About Paul Folwell
Folwell paints the West
I've bought Paul Folwell paintings, from a Santa Fe gallery and direct from his studio, because the ...man is saving the West! He's saving it on canvas. The here-and-now outside the American West. What's left of it. He paints the reality that strokes today's Skier, backpacker, climber, runner, biker, and to quote a Frederic Remington book title, his work is "done in the out of doors"
Paul grew up in Colorado, as I did. He learned to ski the mountains before he learned to paint them. Until his kids were grown he made his living as a skier, more prominently as part of the original team that created Purgatory Ski Resort. Paul's Park, an expert glade on the backside of the Purgatory, is named for him.
Skiing is physical, and Paul describes himself as a physical painter, but there's more to it than that, as you can see in his paintings of skiers and motion. "When you ski you don't create the terrain. you take it as it comes. You go with it." You don't fight it," he says. "When you tense up you bomb." "Sure, you have to know the physics of skiing, but you don't think about it. You let it happen. You feel it. It's the same way with my painting. You pick the right tools, mix good color, choose the surface. Once that'sﾠ done, you let the spiritual part take you where it will. All you do is the first stroke." "That's what Jackson Pollack did, but the Japanese Sumi painters were doing it long before him. To take a loaded brush and in a few strokes make a sparrow - the simplicity! Its an exercise. Its a natural thing. You breathe. You're relaxed and positive. You take the loaded brush and follow it. The more disciplined you are and the more technical knowledge you have, the more things will flow. The great painters have it-the relaxed flow. It opens the door."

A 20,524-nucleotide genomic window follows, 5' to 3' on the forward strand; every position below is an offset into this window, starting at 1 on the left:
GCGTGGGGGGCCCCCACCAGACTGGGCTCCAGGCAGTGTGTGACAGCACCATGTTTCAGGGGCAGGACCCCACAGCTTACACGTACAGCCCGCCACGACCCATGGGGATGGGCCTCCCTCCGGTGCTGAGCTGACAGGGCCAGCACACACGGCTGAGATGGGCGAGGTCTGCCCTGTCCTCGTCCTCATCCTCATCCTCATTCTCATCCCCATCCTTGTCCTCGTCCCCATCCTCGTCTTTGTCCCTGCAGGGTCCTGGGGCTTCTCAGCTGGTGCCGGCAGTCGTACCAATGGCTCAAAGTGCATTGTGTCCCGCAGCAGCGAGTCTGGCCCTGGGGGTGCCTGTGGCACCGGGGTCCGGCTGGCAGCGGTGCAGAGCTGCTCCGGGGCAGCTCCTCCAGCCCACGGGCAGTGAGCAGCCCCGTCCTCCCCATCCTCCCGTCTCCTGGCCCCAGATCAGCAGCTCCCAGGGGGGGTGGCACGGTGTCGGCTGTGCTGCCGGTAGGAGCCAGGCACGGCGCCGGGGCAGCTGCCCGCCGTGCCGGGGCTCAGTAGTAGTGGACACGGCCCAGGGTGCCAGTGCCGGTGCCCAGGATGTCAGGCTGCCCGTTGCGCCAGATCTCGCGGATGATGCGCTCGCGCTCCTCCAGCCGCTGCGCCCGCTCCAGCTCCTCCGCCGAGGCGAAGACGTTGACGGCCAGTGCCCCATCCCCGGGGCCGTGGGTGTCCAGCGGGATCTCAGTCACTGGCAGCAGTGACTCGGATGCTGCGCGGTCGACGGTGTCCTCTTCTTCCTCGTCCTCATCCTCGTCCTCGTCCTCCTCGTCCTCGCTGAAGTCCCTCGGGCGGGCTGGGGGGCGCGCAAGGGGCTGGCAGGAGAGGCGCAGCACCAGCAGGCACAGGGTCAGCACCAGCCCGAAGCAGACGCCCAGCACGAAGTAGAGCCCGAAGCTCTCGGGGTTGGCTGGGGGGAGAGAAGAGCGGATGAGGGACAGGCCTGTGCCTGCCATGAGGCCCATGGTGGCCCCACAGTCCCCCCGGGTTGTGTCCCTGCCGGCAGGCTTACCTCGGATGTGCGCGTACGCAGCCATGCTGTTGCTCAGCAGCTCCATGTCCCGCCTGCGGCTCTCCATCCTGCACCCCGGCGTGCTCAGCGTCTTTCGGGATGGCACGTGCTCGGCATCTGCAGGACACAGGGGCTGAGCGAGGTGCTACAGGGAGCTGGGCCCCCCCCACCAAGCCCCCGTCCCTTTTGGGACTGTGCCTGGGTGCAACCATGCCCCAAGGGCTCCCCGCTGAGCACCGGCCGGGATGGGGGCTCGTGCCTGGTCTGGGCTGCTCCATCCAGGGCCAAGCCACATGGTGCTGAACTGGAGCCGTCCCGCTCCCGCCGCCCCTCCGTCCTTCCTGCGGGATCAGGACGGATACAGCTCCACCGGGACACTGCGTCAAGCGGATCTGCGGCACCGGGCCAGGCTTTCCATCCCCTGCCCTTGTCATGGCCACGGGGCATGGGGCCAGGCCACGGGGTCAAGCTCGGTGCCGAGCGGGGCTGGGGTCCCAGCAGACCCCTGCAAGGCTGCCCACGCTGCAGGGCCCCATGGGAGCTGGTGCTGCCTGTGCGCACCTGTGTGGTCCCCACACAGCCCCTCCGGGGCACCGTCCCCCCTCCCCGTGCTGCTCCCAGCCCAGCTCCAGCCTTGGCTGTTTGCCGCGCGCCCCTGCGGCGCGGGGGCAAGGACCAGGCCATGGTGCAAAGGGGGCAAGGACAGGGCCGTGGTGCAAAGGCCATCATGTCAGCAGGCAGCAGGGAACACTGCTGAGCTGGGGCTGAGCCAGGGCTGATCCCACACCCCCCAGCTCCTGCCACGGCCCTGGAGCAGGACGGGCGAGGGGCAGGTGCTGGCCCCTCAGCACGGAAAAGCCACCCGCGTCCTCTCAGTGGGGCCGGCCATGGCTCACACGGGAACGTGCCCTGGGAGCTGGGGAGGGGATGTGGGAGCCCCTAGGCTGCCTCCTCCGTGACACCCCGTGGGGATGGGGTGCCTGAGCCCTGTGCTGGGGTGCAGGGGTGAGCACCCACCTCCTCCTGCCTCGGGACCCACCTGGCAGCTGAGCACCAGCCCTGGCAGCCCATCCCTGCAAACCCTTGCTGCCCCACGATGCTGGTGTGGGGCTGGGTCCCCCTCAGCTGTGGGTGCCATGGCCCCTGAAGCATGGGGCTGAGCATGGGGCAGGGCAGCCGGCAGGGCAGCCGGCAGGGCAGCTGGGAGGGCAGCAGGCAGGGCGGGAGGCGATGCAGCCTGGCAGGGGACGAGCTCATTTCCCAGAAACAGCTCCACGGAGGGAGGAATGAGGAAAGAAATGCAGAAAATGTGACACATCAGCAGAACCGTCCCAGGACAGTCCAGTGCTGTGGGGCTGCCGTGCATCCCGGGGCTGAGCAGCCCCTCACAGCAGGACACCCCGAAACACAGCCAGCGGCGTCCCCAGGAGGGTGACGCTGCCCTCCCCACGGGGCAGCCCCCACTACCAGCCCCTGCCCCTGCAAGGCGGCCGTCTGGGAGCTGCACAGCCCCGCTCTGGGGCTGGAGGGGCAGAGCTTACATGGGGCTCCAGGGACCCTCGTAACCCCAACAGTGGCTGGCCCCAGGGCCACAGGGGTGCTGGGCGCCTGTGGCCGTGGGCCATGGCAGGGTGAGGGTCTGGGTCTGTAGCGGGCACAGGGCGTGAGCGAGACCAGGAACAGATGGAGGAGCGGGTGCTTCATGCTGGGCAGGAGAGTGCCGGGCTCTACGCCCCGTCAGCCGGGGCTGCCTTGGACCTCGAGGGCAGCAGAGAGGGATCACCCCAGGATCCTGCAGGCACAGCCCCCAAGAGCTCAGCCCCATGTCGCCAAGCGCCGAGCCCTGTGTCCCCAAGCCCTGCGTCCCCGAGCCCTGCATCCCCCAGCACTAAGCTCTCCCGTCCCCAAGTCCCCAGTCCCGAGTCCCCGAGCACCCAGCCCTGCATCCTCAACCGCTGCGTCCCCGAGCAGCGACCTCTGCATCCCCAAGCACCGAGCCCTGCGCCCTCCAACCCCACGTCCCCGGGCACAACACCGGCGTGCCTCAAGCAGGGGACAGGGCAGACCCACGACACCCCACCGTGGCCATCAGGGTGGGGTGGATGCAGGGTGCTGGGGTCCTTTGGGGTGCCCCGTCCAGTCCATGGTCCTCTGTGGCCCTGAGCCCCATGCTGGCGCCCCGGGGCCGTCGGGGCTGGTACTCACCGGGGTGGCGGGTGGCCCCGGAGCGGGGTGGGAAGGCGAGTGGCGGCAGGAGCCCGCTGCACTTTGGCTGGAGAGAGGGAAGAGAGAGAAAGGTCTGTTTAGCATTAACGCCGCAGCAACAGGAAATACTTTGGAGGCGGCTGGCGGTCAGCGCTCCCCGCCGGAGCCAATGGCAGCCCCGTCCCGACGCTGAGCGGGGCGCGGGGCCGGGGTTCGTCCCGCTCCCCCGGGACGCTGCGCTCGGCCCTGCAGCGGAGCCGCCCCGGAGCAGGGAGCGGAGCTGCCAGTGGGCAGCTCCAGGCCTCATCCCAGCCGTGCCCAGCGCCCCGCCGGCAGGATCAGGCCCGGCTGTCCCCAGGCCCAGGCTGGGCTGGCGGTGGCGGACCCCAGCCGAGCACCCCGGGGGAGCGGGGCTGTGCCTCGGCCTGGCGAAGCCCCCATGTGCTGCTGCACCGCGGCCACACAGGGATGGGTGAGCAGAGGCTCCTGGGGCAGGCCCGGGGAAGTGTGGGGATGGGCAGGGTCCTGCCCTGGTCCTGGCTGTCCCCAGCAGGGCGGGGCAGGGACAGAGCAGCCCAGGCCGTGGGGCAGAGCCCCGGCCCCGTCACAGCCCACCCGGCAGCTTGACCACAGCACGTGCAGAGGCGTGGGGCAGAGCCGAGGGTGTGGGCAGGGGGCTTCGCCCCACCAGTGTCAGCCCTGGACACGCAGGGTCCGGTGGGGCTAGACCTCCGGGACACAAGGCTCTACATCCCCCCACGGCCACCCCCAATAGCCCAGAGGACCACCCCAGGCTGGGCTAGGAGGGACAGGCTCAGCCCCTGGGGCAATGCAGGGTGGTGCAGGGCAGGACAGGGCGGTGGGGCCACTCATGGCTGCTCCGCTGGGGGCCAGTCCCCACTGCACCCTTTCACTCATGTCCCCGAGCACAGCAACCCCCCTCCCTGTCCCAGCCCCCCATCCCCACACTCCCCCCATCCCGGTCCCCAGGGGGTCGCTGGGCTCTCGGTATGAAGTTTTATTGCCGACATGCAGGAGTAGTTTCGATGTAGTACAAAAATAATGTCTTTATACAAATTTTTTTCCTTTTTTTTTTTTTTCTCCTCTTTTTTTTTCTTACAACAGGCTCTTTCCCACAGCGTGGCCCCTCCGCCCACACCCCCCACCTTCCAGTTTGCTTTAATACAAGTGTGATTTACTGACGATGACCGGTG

But this man's paintings aren't about painting. They're about the West, that scarce reality that gives a little breath to the crowded-out individualists of the world. And he knows his territory- from years of skiing it, fishing it, hiking it, flying over it and of course, driving threw the heart of it in a succession of beat up vans.
"I'm a sucker for a dirt road," Paul says. Ask him what he likes about the West and you will get a random list: The Salmon, the Big Sandy, the Laramie. The San Juan's, The Lost River Range, the Confusion Mountains, the Nebraska Sand Hills. Elko County, Nevada; Wayne and Garfield County, Utah; Rio Arriba County, New Mexico Escalante, Utah; May, Idaho; RedLodge, Montana; Burns, Oregon."These are places I like for no particular reason," he says, adding: "I also like the smell of sagebrush after a rain and to see how the rain has washed
the sky. I like to watch the sun come up and go down anywhere. I like sitting outside my studio watching the way the light falls on a 55-gallon oil drum."These things must be painted on location. Otherwise you can't smell the sage or listen to the birds sing. this is why I am a painter." And this is why I buy his paintings.
Albuquerque Journal Columnist